Five leading cabinet makers were producing furniture for the aristocracy and the emerging merchant-class towards the end of the second quarter of the 19th Century. Specifically noted are Befort Père, his son Befort Jeune, Jean Beurdeley, Joseph Cremer and Frédéric Roux (brother of Alexander Roux, who was located on Broadway in New York), all of whom produced exemplary pieces similar to this sumptuous bureau plat.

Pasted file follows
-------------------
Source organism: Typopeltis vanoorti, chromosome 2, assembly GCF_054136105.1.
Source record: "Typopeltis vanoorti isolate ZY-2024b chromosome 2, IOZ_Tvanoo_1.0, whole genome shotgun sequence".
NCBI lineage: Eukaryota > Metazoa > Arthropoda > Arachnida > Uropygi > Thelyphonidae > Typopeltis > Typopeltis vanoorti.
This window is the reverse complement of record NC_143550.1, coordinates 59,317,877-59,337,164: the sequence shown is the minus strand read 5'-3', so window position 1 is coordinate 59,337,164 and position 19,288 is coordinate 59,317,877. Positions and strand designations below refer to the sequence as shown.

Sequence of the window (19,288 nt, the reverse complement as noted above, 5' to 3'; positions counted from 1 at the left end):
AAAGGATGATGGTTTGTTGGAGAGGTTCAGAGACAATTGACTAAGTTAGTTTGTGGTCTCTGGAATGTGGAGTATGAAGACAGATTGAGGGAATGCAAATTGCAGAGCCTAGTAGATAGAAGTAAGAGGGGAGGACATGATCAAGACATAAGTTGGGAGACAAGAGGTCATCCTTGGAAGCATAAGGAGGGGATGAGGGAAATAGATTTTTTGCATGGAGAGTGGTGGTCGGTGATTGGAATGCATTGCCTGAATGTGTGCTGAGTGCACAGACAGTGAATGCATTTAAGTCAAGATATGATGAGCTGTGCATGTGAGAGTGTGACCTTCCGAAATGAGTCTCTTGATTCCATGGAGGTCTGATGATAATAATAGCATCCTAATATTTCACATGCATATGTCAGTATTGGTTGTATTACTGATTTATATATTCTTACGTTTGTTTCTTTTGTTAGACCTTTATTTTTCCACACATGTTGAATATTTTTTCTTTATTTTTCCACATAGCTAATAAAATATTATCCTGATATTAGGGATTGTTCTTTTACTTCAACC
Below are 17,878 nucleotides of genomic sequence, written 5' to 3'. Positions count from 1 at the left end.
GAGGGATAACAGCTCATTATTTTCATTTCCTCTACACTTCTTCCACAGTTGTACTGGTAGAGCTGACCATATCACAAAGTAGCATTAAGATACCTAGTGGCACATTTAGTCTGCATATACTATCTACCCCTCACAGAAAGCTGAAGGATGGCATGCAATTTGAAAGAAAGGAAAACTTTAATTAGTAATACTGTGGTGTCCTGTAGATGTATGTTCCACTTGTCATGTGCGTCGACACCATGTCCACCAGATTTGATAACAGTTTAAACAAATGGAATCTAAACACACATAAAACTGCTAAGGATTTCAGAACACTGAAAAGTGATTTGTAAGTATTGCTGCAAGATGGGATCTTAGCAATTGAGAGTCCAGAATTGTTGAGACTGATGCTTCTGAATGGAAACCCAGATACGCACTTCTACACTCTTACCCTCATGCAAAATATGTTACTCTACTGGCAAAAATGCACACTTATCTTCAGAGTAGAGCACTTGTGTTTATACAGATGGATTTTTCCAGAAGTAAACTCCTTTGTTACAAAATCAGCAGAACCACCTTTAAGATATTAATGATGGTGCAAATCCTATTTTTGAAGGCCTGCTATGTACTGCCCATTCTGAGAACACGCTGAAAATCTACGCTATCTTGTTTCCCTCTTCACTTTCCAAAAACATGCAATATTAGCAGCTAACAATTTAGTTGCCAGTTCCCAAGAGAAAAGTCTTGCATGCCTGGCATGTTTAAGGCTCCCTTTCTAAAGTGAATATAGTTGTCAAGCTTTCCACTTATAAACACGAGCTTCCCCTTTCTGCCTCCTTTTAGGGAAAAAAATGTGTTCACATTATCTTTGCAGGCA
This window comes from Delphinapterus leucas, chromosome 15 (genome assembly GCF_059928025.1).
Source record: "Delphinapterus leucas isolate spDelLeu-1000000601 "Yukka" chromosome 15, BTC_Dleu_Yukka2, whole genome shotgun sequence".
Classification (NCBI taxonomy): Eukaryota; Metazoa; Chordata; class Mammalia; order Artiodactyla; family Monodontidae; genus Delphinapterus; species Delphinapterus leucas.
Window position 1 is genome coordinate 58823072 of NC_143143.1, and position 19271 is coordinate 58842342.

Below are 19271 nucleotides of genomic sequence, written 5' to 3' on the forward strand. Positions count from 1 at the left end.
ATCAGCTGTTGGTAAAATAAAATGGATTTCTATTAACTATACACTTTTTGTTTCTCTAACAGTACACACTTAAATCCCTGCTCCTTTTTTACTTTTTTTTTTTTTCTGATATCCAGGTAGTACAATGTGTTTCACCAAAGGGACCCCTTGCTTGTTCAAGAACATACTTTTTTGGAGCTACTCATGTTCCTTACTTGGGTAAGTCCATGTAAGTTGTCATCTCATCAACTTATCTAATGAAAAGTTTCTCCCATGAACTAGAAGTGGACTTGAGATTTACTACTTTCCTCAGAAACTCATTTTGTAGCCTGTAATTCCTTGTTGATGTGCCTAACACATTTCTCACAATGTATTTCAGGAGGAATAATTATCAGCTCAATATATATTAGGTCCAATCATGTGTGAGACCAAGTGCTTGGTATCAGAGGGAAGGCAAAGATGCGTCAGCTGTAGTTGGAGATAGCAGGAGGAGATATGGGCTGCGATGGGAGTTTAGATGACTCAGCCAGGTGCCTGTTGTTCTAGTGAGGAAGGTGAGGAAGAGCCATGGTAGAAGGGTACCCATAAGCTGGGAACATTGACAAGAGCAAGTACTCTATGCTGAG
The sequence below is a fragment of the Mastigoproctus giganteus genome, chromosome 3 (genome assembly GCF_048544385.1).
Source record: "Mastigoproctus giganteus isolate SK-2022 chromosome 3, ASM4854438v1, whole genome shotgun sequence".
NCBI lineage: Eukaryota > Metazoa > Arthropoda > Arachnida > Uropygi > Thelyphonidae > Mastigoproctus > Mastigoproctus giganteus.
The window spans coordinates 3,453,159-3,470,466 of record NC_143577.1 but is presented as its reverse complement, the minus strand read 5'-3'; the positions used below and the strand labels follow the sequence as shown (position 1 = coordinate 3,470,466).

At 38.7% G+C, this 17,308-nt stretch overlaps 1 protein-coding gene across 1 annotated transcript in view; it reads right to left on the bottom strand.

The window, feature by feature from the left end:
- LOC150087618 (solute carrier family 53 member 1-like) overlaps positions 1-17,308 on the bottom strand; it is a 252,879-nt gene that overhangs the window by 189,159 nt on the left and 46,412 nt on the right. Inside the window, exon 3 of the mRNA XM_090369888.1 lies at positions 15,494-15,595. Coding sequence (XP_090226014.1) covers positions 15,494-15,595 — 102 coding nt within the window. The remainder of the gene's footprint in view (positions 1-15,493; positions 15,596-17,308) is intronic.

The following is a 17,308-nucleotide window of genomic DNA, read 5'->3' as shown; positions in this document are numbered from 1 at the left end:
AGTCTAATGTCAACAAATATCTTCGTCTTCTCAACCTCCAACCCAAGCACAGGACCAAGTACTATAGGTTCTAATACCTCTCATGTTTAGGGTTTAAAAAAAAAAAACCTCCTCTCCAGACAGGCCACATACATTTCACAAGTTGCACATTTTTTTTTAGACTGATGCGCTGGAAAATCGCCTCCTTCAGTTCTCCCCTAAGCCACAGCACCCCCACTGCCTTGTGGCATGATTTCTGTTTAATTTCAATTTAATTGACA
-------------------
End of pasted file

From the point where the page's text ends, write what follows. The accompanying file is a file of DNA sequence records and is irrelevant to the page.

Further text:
A number of examples of this model are recorded: One may now be found in the Collection of His Grace the Duke of Buccleuch and Queensberry, at Bowhill; a pair is in the Collection of the Earl of Normanton, at Somerley, purchased at Toms & Luscombe, New Bond Street, London in 1871, and stated at that time to be copied from a table in the possession of Baron Lionel de Rothschild. A fourth example, purchased by the 7th Viscount Powerscourt from Wright & Mansfield, Bond Street, London, was sold at Christie's House sale, Powerscourt, County Wicklow, Ireland, 24 & 25 September 1984, lot 489. A fifth was sold by Sotheby's, Villa Demidoff, Near Florence, 21-24 April 1969, lot 235. Meanwhile, a sixth, incorporating earlier marquetry panels and with more restrained ormolu mountings, was sold Christie's Paris, 17 June 2003, lot 166. Two further examples are illustrated in C. Payne, 19th Century European Furniture, Woodbridge, 1989, p.108.